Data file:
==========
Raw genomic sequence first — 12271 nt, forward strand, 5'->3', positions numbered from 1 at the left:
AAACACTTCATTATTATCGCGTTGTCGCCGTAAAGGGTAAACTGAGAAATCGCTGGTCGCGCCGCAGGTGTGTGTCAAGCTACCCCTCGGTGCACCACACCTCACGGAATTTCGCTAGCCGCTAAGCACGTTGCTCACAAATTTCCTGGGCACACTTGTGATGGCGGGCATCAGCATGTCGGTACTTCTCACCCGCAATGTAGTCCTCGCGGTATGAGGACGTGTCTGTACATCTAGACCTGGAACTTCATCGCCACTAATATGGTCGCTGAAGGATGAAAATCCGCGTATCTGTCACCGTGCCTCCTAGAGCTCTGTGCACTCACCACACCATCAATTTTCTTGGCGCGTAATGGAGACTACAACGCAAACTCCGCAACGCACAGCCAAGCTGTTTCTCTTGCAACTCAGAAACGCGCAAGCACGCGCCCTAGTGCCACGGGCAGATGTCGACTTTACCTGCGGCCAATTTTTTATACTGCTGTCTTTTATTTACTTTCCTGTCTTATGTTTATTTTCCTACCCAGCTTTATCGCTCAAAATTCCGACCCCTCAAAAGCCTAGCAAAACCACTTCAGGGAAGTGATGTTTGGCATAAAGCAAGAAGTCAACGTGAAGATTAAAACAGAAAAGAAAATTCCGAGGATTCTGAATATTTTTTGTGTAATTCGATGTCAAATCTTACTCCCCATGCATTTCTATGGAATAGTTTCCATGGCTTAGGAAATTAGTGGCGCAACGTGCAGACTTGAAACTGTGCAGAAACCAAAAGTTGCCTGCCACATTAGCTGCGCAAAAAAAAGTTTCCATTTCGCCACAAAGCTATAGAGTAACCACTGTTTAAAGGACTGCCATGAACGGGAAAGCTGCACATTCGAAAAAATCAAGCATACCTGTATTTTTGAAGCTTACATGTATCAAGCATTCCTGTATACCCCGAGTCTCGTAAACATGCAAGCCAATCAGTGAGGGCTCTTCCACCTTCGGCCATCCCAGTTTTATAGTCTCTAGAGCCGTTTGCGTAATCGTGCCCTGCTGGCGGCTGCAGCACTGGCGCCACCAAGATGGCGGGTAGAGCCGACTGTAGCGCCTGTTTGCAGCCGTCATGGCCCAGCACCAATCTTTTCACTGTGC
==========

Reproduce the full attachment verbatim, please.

Raw genomic sequence first — 12271 nt, forward strand, 5'->3', positions numbered from 1 at the left:
AAACACTTCATTATTATCGCGTTGTCGCCGTAAAGGGTAAACTGAGAAATCGCTGGTCGCGCCGCAGGTGTGTGTCAAGCTACCCCTCGGTGCACCACACCTCACGGAATTTCGCTAGCCGCTAAGCACGTTGCTCACAAATTTCCTGGGCACACTTGTGATGGCGGGCATCAGCATGTCGGTACTTCTCACCCGCAATGTAGTCCTCGCGGTATGAGGACGTGTCTGTACATCTAGACCTGGAACTTCATCGCCACTAATATGGTCGCTGAAGGATGAAAATCCGCGTATCTGTCACCGTGCCTCCTAGAGCTCTGTGCACTCACCACACCATCAATTTTCTTGGCGCGTAATGGAGACTACAACGCAAACTCCGCAACGCACAGCCAAGCTGTTTCTCTTGCAACTCAGAAACGCGCAAGCACGCGCCCTAGTGCCACGGGCAGATGTCGACTTTACCTGCGGCCAATTTTTTATACTGCTGTCTTTTATTTACTTTCCTGTCTTATGTTTATTTTCCTACCCAGCTTTATCGCTCAAAATTCCGACCCCTCAAAAGCCTAGCAAAACCACTTCAGGGAAGTGATGTTTGGCATAAAGCAAGAAGTCAACGTGAAGATTAAAACAGAAAAGAAAATTCCGAGGATTCTGAATATTTTTTGTGTAATTCGATGTCAAATCTTACTCCCCATGCATTTCTATGGAATAGTTTCCATGGCTTAGGAAATTAGTGGCGCAACGTGCAGACTTGAAACTGTGCAGAAACCAAAAGTTGCCTGCCACATTAGCTGCGCAAAAAAAAGTTTCCATTTCGCCACAAAGCTATAGAGTAACCACTGTTTAAAGGACTGCCATGAACGGGAAAGCTGCACATTCGAAAAAATCAAGCATACCTGTATTTTTGAAGCTTACATGTATCAAGCATTCCTGTATACCCCGAGTCTCGTAAACATGCAAGCCAATCAGTGAGGGCTCTTCCACCTTCGGCCATCCCAGTTTTATAGTCTCTAGAGCCGTTTGCGTAATCGTGCCCTGCTGGCGGCTGCAGCACTGGCGCCACCAAGATGGCGGGTAGAGCCGACTGTAGCGCCTGTTTGCAGCCGTCATGGCCCAGCACCAATCTTTTCACTGTGC